The USA has charged 4 Kentucky cops with the homicide of Breonna Taylor

U.S. prosecutors on Thursday indicted four current and former Louisville, Kentucky, police officers for their roles in the 2020 presidential election. in a botched raid that killed a black woman, Breonna Taylor, in her home. nationwide protests.

The charges reflect the latest Justice Department efforts to crack down on abuses and racial disparities in policing following controversial police killings of black Americans.

Former Louisville Metropolitan Police Department Detective Joshua Jaynes and current Sergeant Kyle Meany have been charged with civil rights violations and obstruction of justice for using false information to obtain a search warrant in 2020. March 13 to carry out the raid that killed Taylor at her home, the Justice Department said. Current detective Kelly Goodlett was charged with conspiring with Jaynes to forge the warrant and then cover up the forgery.

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A fourth officer, former detective Brett Hankison, has been charged with civil rights violations for allegedly using excessive force, U.S. Attorney Merrick Garland said.

“Breonna Taylor should be alive today,” Garland said at a news conference. “The Department of Justice is committed to protecting and defending the civil rights of every person in this country. That was the founding purpose of the Department and remains our immediate mission.”

The death of Taylor, a 26-year-old emergency medical technician, was one of three cases that sparked a summer of protests against racial injustice and police brutality two years ago in the early months of the COVID-19 pandemic.

“Today was a huge step toward justice,” Taylor’s family attorneys said in a statement following the news.

Louisville police began firing Meany and Goodlett Thursday, the department said in a statement. Hankison and Jaynes were previously fired by the department.

The Department of Justice is also investigating whether the Louisville Metro Authority and Louisville Police have engaged in a pattern or practice of abusing residents’ civil rights.

RAID WITHOUT KNOCK

Louisville police were investigating suspected drug trafficking when they broke down the door of Taylor’s home during a no-knock raid and her boyfriend, who was carrying a legal firearm, opened fire on officers, who fired 22 shots into the apartment, killing Taylor, prosecutors said.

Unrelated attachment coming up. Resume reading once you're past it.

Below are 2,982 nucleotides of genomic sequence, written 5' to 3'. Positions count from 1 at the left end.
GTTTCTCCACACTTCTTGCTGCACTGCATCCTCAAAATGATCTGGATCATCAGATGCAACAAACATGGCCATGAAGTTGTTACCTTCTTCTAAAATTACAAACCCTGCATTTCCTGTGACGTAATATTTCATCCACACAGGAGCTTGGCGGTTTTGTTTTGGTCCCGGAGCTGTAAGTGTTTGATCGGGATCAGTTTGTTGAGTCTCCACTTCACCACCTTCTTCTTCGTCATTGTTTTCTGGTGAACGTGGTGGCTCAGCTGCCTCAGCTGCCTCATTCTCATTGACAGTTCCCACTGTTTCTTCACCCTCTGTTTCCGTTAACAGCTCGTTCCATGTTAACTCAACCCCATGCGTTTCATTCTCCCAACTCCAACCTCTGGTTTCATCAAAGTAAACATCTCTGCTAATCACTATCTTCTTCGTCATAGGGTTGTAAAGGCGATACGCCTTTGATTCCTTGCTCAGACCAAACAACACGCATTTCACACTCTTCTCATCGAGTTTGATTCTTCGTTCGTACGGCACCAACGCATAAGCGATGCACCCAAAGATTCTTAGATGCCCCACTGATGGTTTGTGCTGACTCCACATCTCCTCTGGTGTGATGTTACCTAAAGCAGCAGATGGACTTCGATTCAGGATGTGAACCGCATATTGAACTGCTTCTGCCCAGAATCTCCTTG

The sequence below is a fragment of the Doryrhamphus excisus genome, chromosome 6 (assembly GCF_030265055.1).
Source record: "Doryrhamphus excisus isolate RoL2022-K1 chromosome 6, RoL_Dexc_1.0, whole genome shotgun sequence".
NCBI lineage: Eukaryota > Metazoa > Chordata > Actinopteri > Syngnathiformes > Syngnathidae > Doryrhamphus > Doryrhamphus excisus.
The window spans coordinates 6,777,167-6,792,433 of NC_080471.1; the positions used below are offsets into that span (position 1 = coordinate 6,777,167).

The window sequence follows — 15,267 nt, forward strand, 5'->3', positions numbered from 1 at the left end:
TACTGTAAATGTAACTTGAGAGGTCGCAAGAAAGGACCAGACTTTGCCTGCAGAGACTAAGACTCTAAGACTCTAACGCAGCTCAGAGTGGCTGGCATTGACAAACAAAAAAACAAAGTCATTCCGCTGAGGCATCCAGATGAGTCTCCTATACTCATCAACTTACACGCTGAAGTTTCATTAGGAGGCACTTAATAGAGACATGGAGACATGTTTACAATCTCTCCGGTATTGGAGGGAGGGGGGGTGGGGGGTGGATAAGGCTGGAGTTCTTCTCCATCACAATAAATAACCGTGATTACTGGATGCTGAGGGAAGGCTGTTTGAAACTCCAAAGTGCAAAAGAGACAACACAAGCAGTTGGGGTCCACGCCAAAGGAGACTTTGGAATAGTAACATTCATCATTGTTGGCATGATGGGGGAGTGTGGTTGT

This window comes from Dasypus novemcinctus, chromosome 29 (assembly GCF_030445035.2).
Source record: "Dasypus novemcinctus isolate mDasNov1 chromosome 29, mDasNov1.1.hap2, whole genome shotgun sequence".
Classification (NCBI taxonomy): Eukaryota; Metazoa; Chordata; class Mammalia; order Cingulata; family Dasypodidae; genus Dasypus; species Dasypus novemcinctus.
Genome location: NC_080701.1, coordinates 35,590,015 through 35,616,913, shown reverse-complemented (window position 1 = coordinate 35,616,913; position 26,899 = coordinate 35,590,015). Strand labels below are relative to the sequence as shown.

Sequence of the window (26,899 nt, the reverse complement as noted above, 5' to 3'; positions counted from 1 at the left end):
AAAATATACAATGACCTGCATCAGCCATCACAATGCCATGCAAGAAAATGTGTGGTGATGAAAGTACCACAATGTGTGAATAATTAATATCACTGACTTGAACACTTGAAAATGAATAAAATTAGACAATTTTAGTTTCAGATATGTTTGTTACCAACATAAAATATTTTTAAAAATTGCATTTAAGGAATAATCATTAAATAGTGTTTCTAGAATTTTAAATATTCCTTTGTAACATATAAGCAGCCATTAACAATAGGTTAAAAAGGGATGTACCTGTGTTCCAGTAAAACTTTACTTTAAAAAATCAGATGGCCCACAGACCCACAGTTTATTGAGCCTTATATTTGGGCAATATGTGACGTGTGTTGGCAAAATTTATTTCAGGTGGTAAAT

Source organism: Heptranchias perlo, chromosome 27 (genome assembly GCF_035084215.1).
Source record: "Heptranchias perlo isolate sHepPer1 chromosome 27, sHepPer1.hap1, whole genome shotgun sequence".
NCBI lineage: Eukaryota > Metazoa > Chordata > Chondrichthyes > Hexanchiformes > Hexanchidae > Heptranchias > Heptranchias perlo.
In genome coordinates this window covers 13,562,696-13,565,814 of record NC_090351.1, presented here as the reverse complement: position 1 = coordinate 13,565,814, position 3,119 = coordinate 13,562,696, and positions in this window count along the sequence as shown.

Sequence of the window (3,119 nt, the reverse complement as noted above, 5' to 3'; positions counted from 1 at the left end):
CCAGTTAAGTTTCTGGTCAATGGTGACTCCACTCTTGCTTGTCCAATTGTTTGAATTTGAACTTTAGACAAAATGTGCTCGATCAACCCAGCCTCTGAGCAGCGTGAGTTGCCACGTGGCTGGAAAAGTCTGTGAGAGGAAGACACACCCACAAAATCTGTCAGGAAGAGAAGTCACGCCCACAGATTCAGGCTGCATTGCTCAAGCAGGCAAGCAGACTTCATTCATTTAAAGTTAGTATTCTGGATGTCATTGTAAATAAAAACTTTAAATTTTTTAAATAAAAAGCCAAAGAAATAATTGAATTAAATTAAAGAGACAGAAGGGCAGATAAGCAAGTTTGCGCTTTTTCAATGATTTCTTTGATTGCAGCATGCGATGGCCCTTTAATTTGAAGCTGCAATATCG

Hankison backed away from the door and fired 10 shots into Taylor’s apartment through a window and glass door that was covered by blinds and curtains, prosecutors said.

Hankison told a Kentucky grand jury that he opened fire when the shooting began. When he saw flashes lighting up the room, he said he mistakenly thought one of the residents was shooting at his colleagues with an assault-style rifle. Instead, he mostly heard other cops firing their guns. read more

Prosecutors said Jaynes and Goodlett met in the garage days after the shooting to agree on a false story to cover up the false evidence they presented to justify the botched raid.

Attorney Stew Mathews, who represented Hankison in the Jefferson County District Court trial where he was acquitted of wanton endangerment in March, said he spoke with the former detective Thursday morning when he was on his way to surrender to the FBI.

Mathews said the federal charges appeared similar to previous state charges Hankison had faced. Until Thursday, Hankison was the only officer facing charges in connection with the raid.

“I’m sure Brett will contest this as he would any other charge,” Mathews said.

Attorney Thomas Clay, who represents Jaynes, could not immediately be reached for comment. It was not immediately clear if Meany and Goodlett had attorneys.

Taylor’s murder, along with the other high-profile 2020 killings of George Floyd in Minneapolis and Ahmaud Arbery in Brunswick, Georgia, sparked nationwide protests.

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Reporting by Scott Malone in Washington and Colleen Jenkins in Winston-Salem, North Carolina; Edited by Daniel Wallis and Marla Dickerson

Our standards: Thomson Reuters Trust Principles.

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